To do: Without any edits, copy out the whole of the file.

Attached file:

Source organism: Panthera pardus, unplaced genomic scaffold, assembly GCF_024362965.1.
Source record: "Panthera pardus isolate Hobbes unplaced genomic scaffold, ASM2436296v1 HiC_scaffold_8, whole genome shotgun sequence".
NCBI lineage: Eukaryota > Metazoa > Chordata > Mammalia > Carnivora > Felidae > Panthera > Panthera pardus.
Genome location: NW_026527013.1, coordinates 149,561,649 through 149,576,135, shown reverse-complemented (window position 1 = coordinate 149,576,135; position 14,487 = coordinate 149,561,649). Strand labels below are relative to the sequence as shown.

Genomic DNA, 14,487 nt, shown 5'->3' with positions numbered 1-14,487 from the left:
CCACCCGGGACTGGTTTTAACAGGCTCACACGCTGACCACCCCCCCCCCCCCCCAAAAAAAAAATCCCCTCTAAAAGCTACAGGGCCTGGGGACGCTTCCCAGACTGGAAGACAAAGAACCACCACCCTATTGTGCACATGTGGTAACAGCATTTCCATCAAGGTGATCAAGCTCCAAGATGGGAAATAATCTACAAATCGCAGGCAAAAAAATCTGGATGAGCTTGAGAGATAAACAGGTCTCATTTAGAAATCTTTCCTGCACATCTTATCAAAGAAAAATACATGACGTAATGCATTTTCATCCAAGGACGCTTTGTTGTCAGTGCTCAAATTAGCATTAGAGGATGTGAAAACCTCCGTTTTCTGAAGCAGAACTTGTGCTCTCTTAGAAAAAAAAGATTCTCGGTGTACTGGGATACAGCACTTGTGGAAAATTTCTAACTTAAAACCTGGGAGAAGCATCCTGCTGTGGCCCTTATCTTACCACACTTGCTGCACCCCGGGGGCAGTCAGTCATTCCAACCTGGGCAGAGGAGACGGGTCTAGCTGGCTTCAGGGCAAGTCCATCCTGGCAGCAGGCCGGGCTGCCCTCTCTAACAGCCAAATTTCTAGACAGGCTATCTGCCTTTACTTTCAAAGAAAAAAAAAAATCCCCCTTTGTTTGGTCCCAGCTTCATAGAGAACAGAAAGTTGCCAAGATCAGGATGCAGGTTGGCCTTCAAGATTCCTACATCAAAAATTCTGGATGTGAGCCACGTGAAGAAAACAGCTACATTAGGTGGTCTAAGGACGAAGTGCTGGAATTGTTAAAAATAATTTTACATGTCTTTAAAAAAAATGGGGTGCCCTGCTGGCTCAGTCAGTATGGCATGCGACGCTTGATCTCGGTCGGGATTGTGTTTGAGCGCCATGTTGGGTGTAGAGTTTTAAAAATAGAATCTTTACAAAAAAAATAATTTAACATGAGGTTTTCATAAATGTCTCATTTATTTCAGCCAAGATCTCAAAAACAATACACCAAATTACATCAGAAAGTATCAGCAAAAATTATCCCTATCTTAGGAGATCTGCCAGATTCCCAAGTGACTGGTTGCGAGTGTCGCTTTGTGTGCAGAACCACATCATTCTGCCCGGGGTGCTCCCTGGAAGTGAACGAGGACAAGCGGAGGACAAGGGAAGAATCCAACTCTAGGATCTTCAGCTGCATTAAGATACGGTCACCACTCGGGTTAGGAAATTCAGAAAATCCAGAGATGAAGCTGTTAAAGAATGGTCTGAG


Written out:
Source organism: Panthera pardus, unplaced genomic scaffold, assembly GCF_024362965.1.
Source record: "Panthera pardus isolate Hobbes unplaced genomic scaffold, ASM2436296v1 HiC_scaffold_8, whole genome shotgun sequence".
NCBI lineage: Eukaryota > Metazoa > Chordata > Mammalia > Carnivora > Felidae > Panthera > Panthera pardus.
Genome location: NW_026527013.1, coordinates 149,561,649 through 149,576,135, shown reverse-complemented (window position 1 = coordinate 149,576,135; position 14,487 = coordinate 149,561,649). Strand labels below are relative to the sequence as shown.

Genomic DNA, 14,487 nt, shown 5'->3' with positions numbered 1-14,487 from the left:
CCACCCGGGACTGGTTTTAACAGGCTCACACGCTGACCACCCCCCCCCCCCCCCAAAAAAAAAATCCCCTCTAAAAGCTACAGGGCCTGGGGACGCTTCCCAGACTGGAAGACAAAGAACCACCACCCTATTGTGCACATGTGGTAACAGCATTTCCATCAAGGTGATCAAGCTCCAAGATGGGAAATAATCTACAAATCGCAGGCAAAAAAATCTGGATGAGCTTGAGAGATAAACAGGTCTCATTTAGAAATCTTTCCTGCACATCTTATCAAAGAAAAATACATGACGTAATGCATTTTCATCCAAGGACGCTTTGTTGTCAGTGCTCAAATTAGCATTAGAGGATGTGAAAACCTCCGTTTTCTGAAGCAGAACTTGTGCTCTCTTAGAAAAAAAAGATTCTCGGTGTACTGGGATACAGCACTTGTGGAAAATTTCTAACTTAAAACCTGGGAGAAGCATCCTGCTGTGGCCCTTATCTTACCACACTTGCTGCACCCCGGGGGCAGTCAGTCATTCCAACCTGGGCAGAGGAGACGGGTCTAGCTGGCTTCAGGGCAAGTCCATCCTGGCAGCAGGCCGGGCTGCCCTCTCTAACAGCCAAATTTCTAGACAGGCTATCTGCCTTTACTTTCAAAGAAAAAAAAAAATCCCCCTTTGTTTGGTCCCAGCTTCATAGAGAACAGAAAGTTGCCAAGATCAGGATGCAGGTTGGCCTTCAAGATTCCTACATCAAAAATTCTGGATGTGAGCCACGTGAAGAAAACAGCTACATTAGGTGGTCTAAGGACGAAGTGCTGGAATTGTTAAAAATAATTTTACATGTCTTTAAAAAAAATGGGGTGCCCTGCTGGCTCAGTCAGTATGGCATGCGACGCTTGATCTCGGTCGGGATTGTGTTTGAGCGCCATGTTGGGTGTAGAGTTTTAAAAATAGAATCTTTACAAAAAAAATAATTTAACATGAGGTTTTCATAAATGTCTCATTTATTTCAGCCAAGATCTCAAAAACAATACACCAAATTACATCAGAAAGTATCAGCAAAAATTATCCCTATCTTAGGAGATCTGCCAGATTCCCAAGTGACTGGTTGCGAGTGTCGCTTTGTGTGCAGAACCACATCATTCTGCCCGGGGTGCTCCCTGGAAGTGAACGAGGACAAGCGGAGGACAAGGGAAGAATCCAACTCTAGGATCTTCAGCTGCATTAAGATACGGTCACCACTCGGGTTAGGAAATTCAGAAAATCCAGAGATGAAGCTGTTAAAGAATGGTCTGAG